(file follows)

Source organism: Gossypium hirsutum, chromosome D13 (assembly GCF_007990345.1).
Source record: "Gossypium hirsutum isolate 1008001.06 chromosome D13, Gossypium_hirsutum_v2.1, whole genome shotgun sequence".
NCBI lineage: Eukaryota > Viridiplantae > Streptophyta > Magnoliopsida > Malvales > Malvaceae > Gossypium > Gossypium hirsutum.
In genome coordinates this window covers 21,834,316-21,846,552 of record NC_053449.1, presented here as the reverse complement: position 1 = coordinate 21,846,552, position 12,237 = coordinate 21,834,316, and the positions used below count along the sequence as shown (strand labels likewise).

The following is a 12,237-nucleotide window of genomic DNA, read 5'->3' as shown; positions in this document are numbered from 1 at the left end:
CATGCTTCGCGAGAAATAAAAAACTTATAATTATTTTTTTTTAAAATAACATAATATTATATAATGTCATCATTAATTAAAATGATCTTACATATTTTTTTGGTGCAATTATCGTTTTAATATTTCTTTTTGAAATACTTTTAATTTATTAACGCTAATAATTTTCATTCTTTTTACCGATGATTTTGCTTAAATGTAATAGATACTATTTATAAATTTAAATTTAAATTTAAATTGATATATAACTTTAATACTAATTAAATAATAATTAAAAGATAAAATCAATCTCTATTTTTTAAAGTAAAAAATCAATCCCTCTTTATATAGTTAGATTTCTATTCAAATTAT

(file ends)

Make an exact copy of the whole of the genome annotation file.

Source organism: Gossypium hirsutum, chromosome D13 (assembly GCF_007990345.1).
Source record: "Gossypium hirsutum isolate 1008001.06 chromosome D13, Gossypium_hirsutum_v2.1, whole genome shotgun sequence".
NCBI lineage: Eukaryota > Viridiplantae > Streptophyta > Magnoliopsida > Malvales > Malvaceae > Gossypium > Gossypium hirsutum.
In genome coordinates this window covers 21,834,316-21,846,552 of record NC_053449.1, presented here as the reverse complement: position 1 = coordinate 21,846,552, position 12,237 = coordinate 21,834,316, and the positions used below count along the sequence as shown (strand labels likewise).

The following is a 12,237-nucleotide window of genomic DNA, read 5'->3' as shown; positions in this document are numbered from 1 at the left end:
CATGCTTCGCGAGAAATAAAAAACTTATAATTATTTTTTTTTAAAATAACATAATATTATATAATGTCATCATTAATTAAAATGATCTTACATATTTTTTTGGTGCAATTATCGTTTTAATATTTCTTTTTGAAATACTTTTAATTTATTAACGCTAATAATTTTCATTCTTTTTACCGATGATTTTGCTTAAATGTAATAGATACTATTTATAAATTTAAATTTAAATTTAAATTGATATATAACTTTAATACTAATTAAATAATAATTAAAAGATAAAATCAATCTCTATTTTTTAAAGTAAAAAATCAATCCCTCTTTATATAGTTAGATTTCTATTCAAATTAT